U.S. House Dems pass $28.6B in disaster aid for recovery from hurricanes, wildfires, floods

By: - September 21, 2021 12:47 pm

A person crosses the street during Hurricane Ida on Aug. 29, 2021, in New Orleans, Louisiana. The hurricane made landfall earlier that day and continued to cut across Louisiana. The hurricane had been classified as a Category 4 storm with winds of 150 mph. (Brandon Bell/Getty Images)

WASHINGTON — Congressional Democrats unveiled a short-term spending measure on Tuesday that would keep the federal government operating through Dec. 3 and provide $28.6 billion for costs related to recent natural disasters. 

The bill was passed by the House on a party-line vote Tuesday night, 220-211. But it faces a battle in the evenly divided Senate, where Republicans are opposed to a provision raising the debt ceiling.

That disaster relief money is slightly more than the $24 billion that the Biden administration asked Congress to approve for extreme weather events during the last 18 months, including hurricanes, floods and wildfires. 

A summary of the new legislation specifies that it would include aid to states related to Hurricanes Ida, Delta, Zeta, and Laura, wildfires, severe droughts and winter storms and other natural and major disasters declared in 2021 and prior years.


“The relief is provided to virtually all corners of the nation, because all corners of the nation have been suffering,” House Appropriations Committee Chairwoman Rosa DeLauro (D-Conn.) said during a Rules Committee meeting Tuesday morning. 

“It helps to rebuild in the wake of these disasters, and provides a lifeline to families struggling to get back on their feet.”

The spending bill also would lift the limit on federal borrowing through the end of 2022, which would prevent a default on the federal debt that otherwise will occur in the coming weeks.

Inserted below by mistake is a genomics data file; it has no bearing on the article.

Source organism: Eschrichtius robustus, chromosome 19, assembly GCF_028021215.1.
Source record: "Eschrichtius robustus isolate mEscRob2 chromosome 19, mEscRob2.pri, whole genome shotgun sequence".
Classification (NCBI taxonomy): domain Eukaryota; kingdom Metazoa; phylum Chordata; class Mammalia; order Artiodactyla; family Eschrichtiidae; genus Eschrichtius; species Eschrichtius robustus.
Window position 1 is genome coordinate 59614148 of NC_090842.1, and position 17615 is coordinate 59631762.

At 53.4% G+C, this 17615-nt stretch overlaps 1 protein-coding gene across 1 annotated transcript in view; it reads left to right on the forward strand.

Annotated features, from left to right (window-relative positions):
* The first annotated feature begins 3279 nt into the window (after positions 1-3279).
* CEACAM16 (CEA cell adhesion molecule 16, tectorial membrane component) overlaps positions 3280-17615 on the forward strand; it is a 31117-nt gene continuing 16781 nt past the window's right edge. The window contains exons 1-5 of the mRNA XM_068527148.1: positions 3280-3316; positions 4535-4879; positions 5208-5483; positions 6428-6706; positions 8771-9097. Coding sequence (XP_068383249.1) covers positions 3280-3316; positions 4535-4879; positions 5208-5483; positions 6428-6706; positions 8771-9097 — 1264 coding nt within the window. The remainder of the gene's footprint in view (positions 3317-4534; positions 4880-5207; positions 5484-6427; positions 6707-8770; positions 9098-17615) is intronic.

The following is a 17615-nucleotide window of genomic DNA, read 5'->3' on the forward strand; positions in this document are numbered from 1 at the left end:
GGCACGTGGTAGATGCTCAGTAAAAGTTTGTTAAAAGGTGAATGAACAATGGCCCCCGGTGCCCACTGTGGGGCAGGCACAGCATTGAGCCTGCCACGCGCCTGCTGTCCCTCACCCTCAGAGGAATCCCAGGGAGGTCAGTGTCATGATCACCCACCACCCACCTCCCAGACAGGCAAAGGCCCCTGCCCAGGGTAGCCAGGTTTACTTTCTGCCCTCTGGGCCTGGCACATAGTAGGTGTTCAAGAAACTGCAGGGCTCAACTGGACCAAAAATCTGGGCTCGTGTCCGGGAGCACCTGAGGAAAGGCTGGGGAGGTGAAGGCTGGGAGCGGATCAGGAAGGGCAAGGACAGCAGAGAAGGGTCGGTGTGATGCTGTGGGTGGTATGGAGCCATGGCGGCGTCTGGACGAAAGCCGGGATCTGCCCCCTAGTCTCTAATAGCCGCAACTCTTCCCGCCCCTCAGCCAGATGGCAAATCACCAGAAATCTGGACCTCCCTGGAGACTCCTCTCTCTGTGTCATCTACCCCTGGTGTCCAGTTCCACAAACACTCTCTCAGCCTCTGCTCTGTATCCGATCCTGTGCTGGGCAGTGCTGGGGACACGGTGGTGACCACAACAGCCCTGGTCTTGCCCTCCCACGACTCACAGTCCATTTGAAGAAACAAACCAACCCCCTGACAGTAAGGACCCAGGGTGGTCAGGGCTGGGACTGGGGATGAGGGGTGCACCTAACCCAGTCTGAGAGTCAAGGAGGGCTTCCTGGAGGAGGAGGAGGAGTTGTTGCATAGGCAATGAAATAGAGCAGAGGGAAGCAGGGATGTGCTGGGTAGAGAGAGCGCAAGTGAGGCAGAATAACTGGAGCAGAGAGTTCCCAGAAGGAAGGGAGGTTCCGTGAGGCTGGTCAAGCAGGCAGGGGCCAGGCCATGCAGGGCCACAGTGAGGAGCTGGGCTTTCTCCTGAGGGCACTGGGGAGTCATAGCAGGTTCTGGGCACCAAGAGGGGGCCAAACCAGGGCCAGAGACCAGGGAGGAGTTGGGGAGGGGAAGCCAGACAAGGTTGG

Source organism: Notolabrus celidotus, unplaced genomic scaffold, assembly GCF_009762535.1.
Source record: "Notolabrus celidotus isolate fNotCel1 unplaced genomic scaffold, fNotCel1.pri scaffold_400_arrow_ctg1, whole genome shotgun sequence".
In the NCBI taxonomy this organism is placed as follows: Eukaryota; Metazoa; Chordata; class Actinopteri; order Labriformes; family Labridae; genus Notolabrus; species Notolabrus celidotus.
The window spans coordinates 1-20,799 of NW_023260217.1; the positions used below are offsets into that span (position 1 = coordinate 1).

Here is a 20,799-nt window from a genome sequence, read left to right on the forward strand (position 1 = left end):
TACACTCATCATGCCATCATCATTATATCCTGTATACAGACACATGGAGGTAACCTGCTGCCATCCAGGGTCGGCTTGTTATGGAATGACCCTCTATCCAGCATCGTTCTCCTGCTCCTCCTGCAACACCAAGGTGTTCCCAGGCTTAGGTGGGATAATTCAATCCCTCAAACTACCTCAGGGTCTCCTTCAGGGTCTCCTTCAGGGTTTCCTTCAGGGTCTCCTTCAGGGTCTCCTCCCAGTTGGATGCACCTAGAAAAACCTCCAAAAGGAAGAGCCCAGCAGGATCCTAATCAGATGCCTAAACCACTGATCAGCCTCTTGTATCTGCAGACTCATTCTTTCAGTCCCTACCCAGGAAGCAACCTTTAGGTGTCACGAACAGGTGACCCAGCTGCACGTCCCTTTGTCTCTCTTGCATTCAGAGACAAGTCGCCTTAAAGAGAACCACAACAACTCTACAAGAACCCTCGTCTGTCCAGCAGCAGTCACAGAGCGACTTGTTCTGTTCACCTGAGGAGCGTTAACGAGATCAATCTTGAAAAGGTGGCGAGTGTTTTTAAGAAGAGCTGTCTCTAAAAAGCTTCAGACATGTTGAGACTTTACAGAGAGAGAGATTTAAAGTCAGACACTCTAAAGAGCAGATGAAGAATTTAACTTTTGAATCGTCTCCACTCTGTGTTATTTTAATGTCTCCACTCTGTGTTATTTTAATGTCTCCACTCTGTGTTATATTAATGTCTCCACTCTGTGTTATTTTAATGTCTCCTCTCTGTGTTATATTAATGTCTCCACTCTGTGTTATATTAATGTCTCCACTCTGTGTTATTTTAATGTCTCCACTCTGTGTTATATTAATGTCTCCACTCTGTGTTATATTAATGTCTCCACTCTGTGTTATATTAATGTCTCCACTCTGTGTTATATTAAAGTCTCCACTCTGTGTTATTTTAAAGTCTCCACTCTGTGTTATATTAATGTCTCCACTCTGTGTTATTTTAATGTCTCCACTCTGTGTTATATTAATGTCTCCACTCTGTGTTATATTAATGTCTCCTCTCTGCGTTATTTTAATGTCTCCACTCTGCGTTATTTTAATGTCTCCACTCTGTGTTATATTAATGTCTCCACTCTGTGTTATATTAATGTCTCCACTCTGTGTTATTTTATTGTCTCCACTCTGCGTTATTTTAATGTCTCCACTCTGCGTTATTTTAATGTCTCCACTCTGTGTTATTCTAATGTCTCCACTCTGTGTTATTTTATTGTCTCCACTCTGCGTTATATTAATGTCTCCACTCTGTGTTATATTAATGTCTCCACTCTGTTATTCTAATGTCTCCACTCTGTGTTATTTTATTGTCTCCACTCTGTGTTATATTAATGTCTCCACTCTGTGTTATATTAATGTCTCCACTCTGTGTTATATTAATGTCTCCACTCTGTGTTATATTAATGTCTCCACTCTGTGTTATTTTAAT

The U.S. House is expected to move quickly on the bill, with plans to begin debate later on Tuesday. The short-term funding measure is needed because Congress is unlikely to finish its work passing full-year spending bills before the end of the current fiscal year on Sept. 30. 

But the measure’s fate is complicated by the multiple urgent components packaged into one piece of legislation. Republicans have said they will not support raising the debt ceiling, even though not doing so risks significant fiscal consequences. 

Democrats had sought to push past that opposition by including the money needed to avoid a government shutdown, as well as billions in disaster relief that would help a number of states with Republican legislators in Congress.

The disaster relief money would be allocated through a broad range of agencies. It includes:

  • $10 billion for crop losses due to devastating storms in 2020 and 2021 
  • $2.6 billion to reimburse states for repairs to roads and bridges
  • $1.2 billion in low-interest loans to businesses, homes and renters
  • $5 billion for Community Development Block Grants for restoration of housing and infrastructure, or economic revitalization

It also includes funding for drought and disaster response related to Western wildfires, including fire remediation and a waiver on the annual pay cap for emergency wildland fire suppression workers at the Department of the Interior and U.S. Forest Service.

Other money in the bill is intended to reduce the effects of future extreme weather events, through research on forecasting hurricanes and detecting wildfires, and the construction of flood and storm damage-reduction projects.

The Biden administration issued a statement of support on Tuesday night, saying the measure “would keep the federal government open, provide disaster relief, and avoid a catastrophic default so that the government can continue serving the American people without interruption as we continue to confront a pandemic, recover from and respond to disasters, and power an economic recovery.”

Editor’s note: This story was updated at 9:31 a.m., Sept. 22, 2021, to include information about the bill’s passage.


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Laura Olson
Laura Olson

Laura covers the nation's capital as a senior reporter for States Newsroom, a network of nonprofit outlets that includes Colorado Newsline. Her areas of coverage include politics and policy, lobbying, elections, and campaign finance.